Coach Hay’s goalie options

Wedgewood challenges Visentin for #1 spot

Rexall Place Edmonton Alberta Canada

Scott Wedgewood had a stellar performance in his World Junior debut, but can he overcome returnee Mark Visentin for the number-one spot in the net? Photo: Andy Devlin / HHOF-IIHF Images

EDMONTON – One of the big questions about the Canadian team has been the goalie position. Both Mark Visentin and Scott Wedgewood are battling for the number-one position heading into the playoff round.

The question of netminding has been an important one in Canada in recent years. Canda used to rely heavily on the play of its goaltenders to win U20 gold, but now it's more the skaters who have carried the load, while the goalies have had inconsistent performances in key games in recent years.

On paper, the Canadians look dominant, but they haven't yet been tested to the fullest. With Visentin, they have the Phoenix Coyotes’ 2010 first-round pick and a goalie who’s a returnee on the U20 national team.

Visentin helped Canada win silver last year in Buffalo. However, what would be seen as a great accomplishment in many countries is often viewed with skepticism in a country where the only medal that counts is gold, especially since Visentin played a central role in Canada’s third-period breakdown in the 2011 gold-medal game against Russia.

So far, both goalies have done their job in Edmonton. Visentin entered this tournament as the starter and appeared in the net for wins against Finland (8-1) and Denmark (10-2). He was virtually unchallenged in parts of the games against these northern European teams and conceded three goals for a 94.12 save percentage.

This figure puts him third among starting goaltenders, behind only Russia’s Andrei Vasilevski and Finland’s Sami Aittokallio, but he was not tested to the same degree that higher-ranked nations will offer.

Wedgewood made his debut – and so far, his only appearance – in a 5-0 blanking of the Czech Republic. He hit the headlines not only for his 26-save shutout, which made him the only goalie in this World Junior competition to not concede a goal (besides Vasilevski), but also for an assist in that game.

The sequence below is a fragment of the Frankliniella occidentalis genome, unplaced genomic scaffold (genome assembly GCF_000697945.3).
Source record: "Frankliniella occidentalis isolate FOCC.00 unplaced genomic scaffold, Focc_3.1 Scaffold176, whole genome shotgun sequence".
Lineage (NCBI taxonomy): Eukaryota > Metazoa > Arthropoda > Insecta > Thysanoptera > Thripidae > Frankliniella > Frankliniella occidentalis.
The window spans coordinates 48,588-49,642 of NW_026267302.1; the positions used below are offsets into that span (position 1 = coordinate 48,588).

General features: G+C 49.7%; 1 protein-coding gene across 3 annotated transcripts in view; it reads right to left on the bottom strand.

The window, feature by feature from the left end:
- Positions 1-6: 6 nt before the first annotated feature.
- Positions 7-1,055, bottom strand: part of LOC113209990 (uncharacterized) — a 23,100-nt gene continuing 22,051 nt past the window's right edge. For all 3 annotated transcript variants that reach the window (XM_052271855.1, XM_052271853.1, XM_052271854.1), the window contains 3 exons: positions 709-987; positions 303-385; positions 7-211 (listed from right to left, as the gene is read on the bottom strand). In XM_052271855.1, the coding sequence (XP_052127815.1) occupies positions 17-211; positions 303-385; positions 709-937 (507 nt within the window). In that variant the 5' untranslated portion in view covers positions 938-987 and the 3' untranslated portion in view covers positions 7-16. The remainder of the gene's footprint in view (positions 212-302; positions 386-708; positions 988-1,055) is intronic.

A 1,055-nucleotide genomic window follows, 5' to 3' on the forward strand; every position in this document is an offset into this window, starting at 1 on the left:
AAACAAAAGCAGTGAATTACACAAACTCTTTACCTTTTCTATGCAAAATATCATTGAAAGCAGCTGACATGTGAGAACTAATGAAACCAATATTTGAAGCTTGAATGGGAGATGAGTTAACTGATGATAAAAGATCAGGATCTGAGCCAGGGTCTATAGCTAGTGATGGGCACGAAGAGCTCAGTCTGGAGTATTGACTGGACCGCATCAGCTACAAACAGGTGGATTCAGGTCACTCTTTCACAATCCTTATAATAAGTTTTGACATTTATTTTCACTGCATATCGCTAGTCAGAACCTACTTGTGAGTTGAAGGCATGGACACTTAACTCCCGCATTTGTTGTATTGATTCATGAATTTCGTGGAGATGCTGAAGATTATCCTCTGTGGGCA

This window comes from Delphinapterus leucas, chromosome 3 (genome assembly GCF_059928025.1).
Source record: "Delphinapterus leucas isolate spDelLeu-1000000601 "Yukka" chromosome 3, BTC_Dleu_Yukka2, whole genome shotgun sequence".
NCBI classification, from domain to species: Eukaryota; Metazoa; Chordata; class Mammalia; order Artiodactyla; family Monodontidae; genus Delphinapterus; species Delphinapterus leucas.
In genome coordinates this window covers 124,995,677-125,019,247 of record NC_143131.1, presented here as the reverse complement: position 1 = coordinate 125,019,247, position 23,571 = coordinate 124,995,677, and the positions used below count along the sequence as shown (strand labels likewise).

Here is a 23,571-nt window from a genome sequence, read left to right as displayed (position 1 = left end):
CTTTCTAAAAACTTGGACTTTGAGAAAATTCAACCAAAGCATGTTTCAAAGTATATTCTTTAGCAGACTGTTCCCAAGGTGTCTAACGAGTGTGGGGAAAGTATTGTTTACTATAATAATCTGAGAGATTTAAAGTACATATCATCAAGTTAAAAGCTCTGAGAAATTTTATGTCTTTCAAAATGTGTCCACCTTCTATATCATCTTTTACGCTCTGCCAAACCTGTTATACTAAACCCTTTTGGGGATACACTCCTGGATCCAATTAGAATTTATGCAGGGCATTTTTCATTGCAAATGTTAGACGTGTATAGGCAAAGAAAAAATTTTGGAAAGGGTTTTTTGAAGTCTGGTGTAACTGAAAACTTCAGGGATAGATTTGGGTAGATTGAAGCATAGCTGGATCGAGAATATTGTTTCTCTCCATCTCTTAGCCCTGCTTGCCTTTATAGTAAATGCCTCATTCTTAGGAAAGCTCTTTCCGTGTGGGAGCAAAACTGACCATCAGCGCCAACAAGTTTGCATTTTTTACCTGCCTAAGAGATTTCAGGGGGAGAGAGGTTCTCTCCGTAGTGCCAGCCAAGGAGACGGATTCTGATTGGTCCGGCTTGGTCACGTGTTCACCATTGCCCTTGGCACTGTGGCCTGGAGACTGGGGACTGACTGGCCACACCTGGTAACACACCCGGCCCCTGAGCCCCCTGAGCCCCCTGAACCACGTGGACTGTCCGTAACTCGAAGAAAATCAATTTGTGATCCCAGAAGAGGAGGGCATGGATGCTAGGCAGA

“I stopped the puck and passed it off. They didn’t score on the first attempt, but then put it in,” Wedgewood said. “It was pretty cool. That’s probably the best game I could have come up with. The team won, I kept them off the board for goals, and obviously got a point. There was just a goal missing, but I guess that’s not going to happen.”

The assist was not coincidence, as it often is when goalies are awarded helpers. It was the result of some great hockey sense and a perfect pass to Freddie Hamilton.

The hockey sense is no coincidence either. The Plymouth Whalers goalie played as a defenceman as a kid.

“I switched around my 11th birthday from defenceman to goalie. We played three-on-three with my brothers and I was the youngest one, so I went into the net,” Wedgewood explained. “I played a year when I signed a player card and goalie card and switched back and forth. Then we said I’m a goalie from now on. I enjoy the position and love the game.”

And the crowd in Edmonton seems to love him too. They chanted his name at the end of the game and when they expected him to be named Best Player for his team.

“That’s the first time this ever happened to me. It was pretty surreal. I just turned around and sipped my water and they stand up and cheer on me,” he said. “I looked at my parents and my brother, and they will probably remember it as much as I will. It’s pretty sweet.”

Coach Hay has a difficult decision to make. In today’s game against the United States we might get to know who will be the number one goalie heading into the elimination round.

Will he choose Visentin, the 2011 OHL Goaltender of the Year, rated higher by scouts, boasting more international experience – but also carrying a blemish on his record from January 5, 2011?

Or will he go with international rookie Wedgewood, who’s put some pressure on Visentin after his stellar debut against the Czechs?

Wedgewood is eager to fight for the number-one spot, but both he and Visentin know that it will be a tough decision for Hay.

“It’s the best hockey I’ve played in my career so far and I like to play under pressure,” Wedgewood says. “From Day One I wanted to push. I definitely want to play, Mark wants to play. Mark has done great for the team last year and this year. I don’t know if I’ve caught up with him yet.”

“Whoever they choose, we need to do our best and make the team win.”





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